A job applicant might tell you that she’s always positive and thinks of herself as a team-player. That’s what every employer wants to hear. During the interview you ask applicants to work in groups to solve a problem to see how they handle the situation. The applicant “positive team-player” is bossy and negative. You’ve spotted the wolf.

          A wolf will tell you something that ultimately benefits them. Gather evidence that proves or disproves their position, and see what happens. Chances are, when you choose the side that supports their agenda, they’ll act like your best friend. If you disagree, they’ll become aggressive.

          Spotting a potential wolf–especially if you are one of the sheep–can present you with some challenges. If your gut tells you that a wolf is lurking among all the other sheep, pay attention, and make sure you take the next step.

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          Ask Questions, the More the Better

          There’s nothing wrong with asking questions to uncover the truth. The safety of everyone in your group is at risk. Since wolves often make up stories, you may be able to call them out when their tales lack details.

          When they state an opinion, ask “Why do you think that?” or “How do you know it’s like that?” They’ll have trouble coming up with enough information to pull off the lie.

          Since wolves are always pretending to be something they aren’t, they don’t usually have a clearly thought-out reason for what they say. In a debate, they won’t understand the root of an issue.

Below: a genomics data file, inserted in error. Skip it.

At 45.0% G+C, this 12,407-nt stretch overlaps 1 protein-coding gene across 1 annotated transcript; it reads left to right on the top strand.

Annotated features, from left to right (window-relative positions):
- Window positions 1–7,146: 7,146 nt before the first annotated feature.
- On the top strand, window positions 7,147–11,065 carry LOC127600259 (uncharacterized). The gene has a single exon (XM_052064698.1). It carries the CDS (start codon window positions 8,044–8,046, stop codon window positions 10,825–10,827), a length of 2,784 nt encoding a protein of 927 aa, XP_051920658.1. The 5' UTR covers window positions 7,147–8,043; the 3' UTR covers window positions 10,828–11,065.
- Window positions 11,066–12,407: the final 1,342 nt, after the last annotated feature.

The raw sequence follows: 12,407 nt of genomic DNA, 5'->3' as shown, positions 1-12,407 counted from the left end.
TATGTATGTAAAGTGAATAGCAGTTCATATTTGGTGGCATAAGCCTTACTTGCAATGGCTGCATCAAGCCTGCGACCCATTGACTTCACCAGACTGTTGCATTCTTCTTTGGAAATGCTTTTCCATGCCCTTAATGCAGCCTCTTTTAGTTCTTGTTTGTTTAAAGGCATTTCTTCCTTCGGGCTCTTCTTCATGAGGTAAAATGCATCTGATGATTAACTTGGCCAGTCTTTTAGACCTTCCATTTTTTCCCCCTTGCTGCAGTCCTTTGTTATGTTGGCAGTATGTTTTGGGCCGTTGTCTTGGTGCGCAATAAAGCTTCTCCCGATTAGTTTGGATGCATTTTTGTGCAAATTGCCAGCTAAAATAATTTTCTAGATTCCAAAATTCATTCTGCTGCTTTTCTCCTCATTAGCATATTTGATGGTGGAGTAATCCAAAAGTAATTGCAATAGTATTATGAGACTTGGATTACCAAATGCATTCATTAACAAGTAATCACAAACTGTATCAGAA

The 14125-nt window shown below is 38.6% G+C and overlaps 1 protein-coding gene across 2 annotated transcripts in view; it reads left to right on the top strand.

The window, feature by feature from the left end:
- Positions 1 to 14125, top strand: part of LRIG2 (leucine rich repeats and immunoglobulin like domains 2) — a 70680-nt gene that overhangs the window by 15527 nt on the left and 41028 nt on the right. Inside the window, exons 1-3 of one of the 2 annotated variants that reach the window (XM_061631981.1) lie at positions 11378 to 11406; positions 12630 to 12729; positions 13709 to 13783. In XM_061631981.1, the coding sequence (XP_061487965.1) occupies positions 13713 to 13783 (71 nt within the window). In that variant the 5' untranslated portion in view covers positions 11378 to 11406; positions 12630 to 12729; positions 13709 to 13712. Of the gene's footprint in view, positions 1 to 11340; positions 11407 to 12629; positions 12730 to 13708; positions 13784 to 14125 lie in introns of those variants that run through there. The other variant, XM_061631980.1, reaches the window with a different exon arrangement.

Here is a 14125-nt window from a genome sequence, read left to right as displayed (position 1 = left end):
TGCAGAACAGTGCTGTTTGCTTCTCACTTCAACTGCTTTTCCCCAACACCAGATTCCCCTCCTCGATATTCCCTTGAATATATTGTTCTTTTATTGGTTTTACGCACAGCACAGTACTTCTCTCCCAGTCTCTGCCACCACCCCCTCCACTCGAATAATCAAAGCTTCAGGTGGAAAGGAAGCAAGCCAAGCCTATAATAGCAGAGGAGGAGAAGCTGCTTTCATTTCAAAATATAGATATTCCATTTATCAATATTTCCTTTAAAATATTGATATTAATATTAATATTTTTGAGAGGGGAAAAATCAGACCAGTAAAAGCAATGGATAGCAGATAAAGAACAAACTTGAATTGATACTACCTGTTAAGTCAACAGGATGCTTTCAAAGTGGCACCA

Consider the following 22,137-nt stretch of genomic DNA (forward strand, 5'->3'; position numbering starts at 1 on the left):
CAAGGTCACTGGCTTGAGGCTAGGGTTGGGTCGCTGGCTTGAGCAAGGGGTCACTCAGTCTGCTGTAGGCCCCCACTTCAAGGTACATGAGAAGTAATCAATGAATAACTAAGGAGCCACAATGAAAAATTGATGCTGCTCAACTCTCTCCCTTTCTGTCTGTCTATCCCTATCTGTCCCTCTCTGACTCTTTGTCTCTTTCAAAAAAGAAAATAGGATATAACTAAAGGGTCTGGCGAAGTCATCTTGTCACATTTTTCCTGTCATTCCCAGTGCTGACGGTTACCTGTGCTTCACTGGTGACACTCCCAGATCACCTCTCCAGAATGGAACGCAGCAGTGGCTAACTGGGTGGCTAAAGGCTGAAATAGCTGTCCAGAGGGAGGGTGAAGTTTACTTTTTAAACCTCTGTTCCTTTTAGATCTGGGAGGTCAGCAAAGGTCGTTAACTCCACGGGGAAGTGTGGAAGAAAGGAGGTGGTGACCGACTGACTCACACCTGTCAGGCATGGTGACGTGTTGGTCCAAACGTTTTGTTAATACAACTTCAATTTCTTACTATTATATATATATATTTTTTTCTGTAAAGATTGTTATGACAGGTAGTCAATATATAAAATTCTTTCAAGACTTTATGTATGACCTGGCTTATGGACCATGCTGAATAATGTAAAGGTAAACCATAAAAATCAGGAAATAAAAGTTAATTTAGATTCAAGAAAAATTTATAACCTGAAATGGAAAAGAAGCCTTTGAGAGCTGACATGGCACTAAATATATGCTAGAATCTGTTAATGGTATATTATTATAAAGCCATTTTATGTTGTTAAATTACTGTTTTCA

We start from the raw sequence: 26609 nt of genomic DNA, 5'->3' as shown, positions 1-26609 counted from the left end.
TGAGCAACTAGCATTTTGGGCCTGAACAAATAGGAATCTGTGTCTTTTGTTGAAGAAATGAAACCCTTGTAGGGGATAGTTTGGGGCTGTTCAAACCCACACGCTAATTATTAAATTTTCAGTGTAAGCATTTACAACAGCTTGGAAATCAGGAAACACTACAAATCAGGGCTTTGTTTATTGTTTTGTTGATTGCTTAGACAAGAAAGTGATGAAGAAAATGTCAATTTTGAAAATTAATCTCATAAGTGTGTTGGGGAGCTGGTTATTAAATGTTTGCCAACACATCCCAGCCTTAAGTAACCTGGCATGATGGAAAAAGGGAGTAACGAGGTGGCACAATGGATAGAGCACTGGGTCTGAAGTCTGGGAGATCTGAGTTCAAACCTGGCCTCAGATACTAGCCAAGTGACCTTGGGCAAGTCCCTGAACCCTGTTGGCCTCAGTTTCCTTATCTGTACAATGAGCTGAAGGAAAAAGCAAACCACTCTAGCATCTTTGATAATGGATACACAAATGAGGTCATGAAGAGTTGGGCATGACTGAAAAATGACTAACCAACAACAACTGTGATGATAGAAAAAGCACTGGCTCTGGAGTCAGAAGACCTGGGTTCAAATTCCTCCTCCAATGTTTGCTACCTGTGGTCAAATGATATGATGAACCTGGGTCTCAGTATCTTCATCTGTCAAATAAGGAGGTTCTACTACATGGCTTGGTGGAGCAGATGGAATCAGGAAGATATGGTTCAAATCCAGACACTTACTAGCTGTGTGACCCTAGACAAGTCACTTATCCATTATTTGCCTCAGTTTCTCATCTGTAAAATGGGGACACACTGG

They may also tell you what they think you want to hear, but when pressed for more information, they won’t have anything to add. Their knowledge is superficial. No matter how much you try to encourage discussion, they will not be able to carry on a conversation about the subject.

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          Wolves Are Everywhere

          As much as we want to believe that everyone has the best intentions, it isn’t always the case. Some people only do things to benefit themselves, and they don’t care who they hurt in the process.

          Wolves in sheep’s clothing can be found in almost every setting. You can’t get rid of them, but if you can spot them, you can avoid falling into their traps.

          Reference

          [1] Association of Biblical Counselors: Three Ways to Spot a Wolf in Sheep’s Clothing
          [2] Power of Positivity: Beware of a wolf in sheep’s clothing